EntityPtr e = scene.createEntity();

... And so on...
That way I can implement the scene in various ways, without the interface depending on those objects.

### #2pinebanana

Posted 08 December 2012 - 07:31 AM

At the moment I'm designing an Entity System, in C++, which is some-what based off of the Java Artemis Entity System. Now I'm not 100% sure about the design of my Entity System, mostly handling events. I have multiple choices on what I should do, BUT I just don't know what to do!

Currently I have my code hosted on BitBucket, however, it's incomplete and going to most likely be redesigned.

Here is the basic classes of my Entity System:
• Entity - An Id (and some methods to add/remove/get/etc Components)
• Component - An empty abstract class
• ComponentManager - Manages ALL components for ALL entities within a Scene
• EntitySystem - Processes entities with specific components
• Aspect - The class that is used to help determine what Components an Entity must contain so a specific EntitySystem can process it
• EntitySystemManager - Manages all EntitySystems within a Scene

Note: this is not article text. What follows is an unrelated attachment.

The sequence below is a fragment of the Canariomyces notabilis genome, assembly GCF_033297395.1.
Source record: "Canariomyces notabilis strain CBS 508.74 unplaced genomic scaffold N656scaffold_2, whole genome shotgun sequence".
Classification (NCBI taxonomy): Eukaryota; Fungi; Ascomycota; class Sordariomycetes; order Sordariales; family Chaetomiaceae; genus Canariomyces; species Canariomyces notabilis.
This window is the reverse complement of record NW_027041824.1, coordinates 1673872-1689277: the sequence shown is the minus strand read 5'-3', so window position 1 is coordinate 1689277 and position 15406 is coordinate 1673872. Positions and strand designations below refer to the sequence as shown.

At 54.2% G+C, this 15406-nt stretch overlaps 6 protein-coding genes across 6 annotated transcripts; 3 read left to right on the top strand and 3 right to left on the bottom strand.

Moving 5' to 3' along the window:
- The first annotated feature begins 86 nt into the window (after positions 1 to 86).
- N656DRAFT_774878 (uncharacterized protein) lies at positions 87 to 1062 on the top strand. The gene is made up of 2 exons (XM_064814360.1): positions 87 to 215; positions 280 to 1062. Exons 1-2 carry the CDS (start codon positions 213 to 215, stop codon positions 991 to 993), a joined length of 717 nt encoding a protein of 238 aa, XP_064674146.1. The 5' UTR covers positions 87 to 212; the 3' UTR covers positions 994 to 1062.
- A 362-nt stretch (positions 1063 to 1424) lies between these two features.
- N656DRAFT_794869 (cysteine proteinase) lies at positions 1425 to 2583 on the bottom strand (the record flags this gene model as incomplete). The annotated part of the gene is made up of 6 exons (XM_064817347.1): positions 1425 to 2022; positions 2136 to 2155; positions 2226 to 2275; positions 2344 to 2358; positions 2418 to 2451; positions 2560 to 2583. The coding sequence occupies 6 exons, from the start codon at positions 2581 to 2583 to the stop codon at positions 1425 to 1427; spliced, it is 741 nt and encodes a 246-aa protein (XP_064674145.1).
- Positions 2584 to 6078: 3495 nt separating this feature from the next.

• EntityManager - Manages entities (i.e. holds all Entities, used to determine whether an Entity has been changed, enables/disables them, etc.)
• EntityFactory - Creates (and destroys) entities and assigns an ID to them
• Scene - Contains an EntityManager, EntityFactory, EntitySystemManager and ComponentManager. Has functions to update and initialise the scene.
Now with the current design, here's a brief of what it does/will look like:
Scene scene;
EntityPtr entity = scene.getEntityFactory().createEntity(); // create an Entity

// add an EntitySystem to the Scene

// activate the Entity (this method wraps the method: scene.activate(EntityPtr entity)), however
// This tells the SystemManager to determine if the systems in the SystemManager object should process an Entity
entity.activate();

// init the scene
scene.initialize();

// Example of a game loop...
while(isRunning)
{
// poll our input, etc, etc

// update the scene
scene.update();
}